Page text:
To Those Who See – A book of lovely poetry and thoughts…. both soothing and inspirational. GwenFrostic.com
Winds and cold days —
warm sunlight and running sap —-
chilly nights… then cold again…
between these fluctuations the vernal spirit is steadily
transforming the earth from its cold sleep into its era of
expectations and fulfillment……..
Snow is melting — making little rivers run into still pools —– the air is warm — as cedars begin
to show the fresh green of renewed life……
The sun is setting slightly father toward the north..
In the night a sharp wind brings new snow —
the day is dark with clouds — birds fluff their feathers
and face the wind……
…. but the sun is rising a little earlier and going
down a little later — each day…..
Pussy willows are silvery greys — oiser – intense
reds —– the long golden twigs of the willows are
swaying — omens of things to come….
As the sun makes each day a little longer —-
each night a little shorter……..
Excerpted from To Those Who See [wilderness print: cedar in snow]
Here is some background information about Gwen Frostic from Wikipedia:
Life – Gwen Frostic (April 26, 1906 â€“ April 25, 2001) born as Sara Gwendolyn Frostic, was an artist, author, and Michigan Women’s Hall of Fame inductee. Frostic was born in Sandusky, Michigan to Sara and Fred Frostic. When she was 8 months old she suffered from an unknown illness which left her with lifelong symptoms similar to cerebral palsy. Despite physical difficulties Frostic showed an early interest and aptitude for art. In June 1924 she graduated from Theodore Roosevelt High School in Wyandotte, where she was known for using a band saw to create event posters for her school. She continued her studies at Eastern Michigan University earning her teacher’s certificate and gaining membership in Alpha Sigma Tau sorority. In 1926 she transferred to Western Michigan University and left in 1927 without completing her degree. She continued her artistic endeavors in metal and plastic, while occasionally teaching, but with the war came a lack of metal to work with and she turned to linoleum block carving. Frostic then turned her linoleum block carving into stationery goods and prints which led to her starting her own printing company, Presscraft Papers. In the early 1950s Frostic opened up a shop selling her prints, books, and other items in Frankfort and in 1960 she bought 40 acres of land in Benzonia with the intention of moving her and her shop. On April 26, 1964 her new shop was open for business and she lived there until her death in 2001.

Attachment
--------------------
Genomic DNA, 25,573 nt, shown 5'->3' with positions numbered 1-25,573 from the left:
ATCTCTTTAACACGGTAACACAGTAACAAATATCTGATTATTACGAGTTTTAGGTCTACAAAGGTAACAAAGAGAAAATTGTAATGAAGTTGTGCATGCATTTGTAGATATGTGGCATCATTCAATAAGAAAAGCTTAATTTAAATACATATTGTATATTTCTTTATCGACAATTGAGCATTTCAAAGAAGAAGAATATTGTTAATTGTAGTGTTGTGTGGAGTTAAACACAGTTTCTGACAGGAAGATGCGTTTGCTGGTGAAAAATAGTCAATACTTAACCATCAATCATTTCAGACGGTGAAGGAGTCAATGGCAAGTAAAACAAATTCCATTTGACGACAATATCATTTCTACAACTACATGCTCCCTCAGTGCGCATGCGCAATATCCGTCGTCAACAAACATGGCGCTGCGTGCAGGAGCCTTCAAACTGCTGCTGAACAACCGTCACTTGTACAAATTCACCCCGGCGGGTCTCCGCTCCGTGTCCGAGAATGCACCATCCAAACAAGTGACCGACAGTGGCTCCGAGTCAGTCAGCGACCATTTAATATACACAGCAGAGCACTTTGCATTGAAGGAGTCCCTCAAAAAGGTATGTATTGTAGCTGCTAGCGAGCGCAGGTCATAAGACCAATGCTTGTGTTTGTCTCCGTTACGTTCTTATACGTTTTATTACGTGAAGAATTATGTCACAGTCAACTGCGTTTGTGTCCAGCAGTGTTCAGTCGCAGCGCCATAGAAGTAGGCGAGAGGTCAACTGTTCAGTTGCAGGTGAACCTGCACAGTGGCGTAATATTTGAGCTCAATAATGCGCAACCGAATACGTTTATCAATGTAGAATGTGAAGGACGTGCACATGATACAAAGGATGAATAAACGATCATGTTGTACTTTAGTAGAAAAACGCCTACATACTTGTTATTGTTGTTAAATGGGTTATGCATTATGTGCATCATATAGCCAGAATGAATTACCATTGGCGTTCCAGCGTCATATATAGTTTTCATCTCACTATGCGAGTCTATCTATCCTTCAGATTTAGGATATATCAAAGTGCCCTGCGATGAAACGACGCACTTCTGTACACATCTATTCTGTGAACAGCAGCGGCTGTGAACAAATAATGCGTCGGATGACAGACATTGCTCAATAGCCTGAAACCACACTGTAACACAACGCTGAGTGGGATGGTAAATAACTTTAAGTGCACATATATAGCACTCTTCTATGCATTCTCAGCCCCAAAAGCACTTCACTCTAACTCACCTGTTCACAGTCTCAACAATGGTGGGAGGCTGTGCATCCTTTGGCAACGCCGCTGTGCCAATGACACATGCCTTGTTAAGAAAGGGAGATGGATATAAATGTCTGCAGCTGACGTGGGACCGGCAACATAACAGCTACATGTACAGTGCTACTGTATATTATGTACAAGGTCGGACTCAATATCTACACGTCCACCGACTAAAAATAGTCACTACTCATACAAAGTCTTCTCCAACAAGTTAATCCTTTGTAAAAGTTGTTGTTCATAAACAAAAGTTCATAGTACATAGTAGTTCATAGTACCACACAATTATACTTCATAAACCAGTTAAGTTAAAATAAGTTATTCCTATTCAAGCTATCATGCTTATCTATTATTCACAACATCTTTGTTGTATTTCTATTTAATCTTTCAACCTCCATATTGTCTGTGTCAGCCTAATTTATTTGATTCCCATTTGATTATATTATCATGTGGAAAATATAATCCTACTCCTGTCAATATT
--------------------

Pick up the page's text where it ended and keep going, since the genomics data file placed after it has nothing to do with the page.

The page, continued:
Awards – Frostic was granted several honorary doctorates from Alma College, Eastern Michigan University, Western Michigan University, Michigan State University, and Ferris State University. In 1978 the governor of Michigan declared May 23rd as Gwen Frostic Day in Michigan. In 1986 she was inducted into the Michigan Women’s Hall of Fame. Western Michigan University named its school of art after her in 2007: the Gwen Frostic School of Art.
As I searched the Internet for “Gwen Frostic”, I was delighted to find that there are teenagers and young adults discovering and appreciating Frostic’s artistry and writing. One young girl posted a YouTube of her excitement of visiting the Gwen Frostic retail store, a college student videotaped her first attempt at hand-signing an interpretation of literature -Frostic’s poem Individuality. It appears that Frostic’s legacy will continue to inspire generations to come.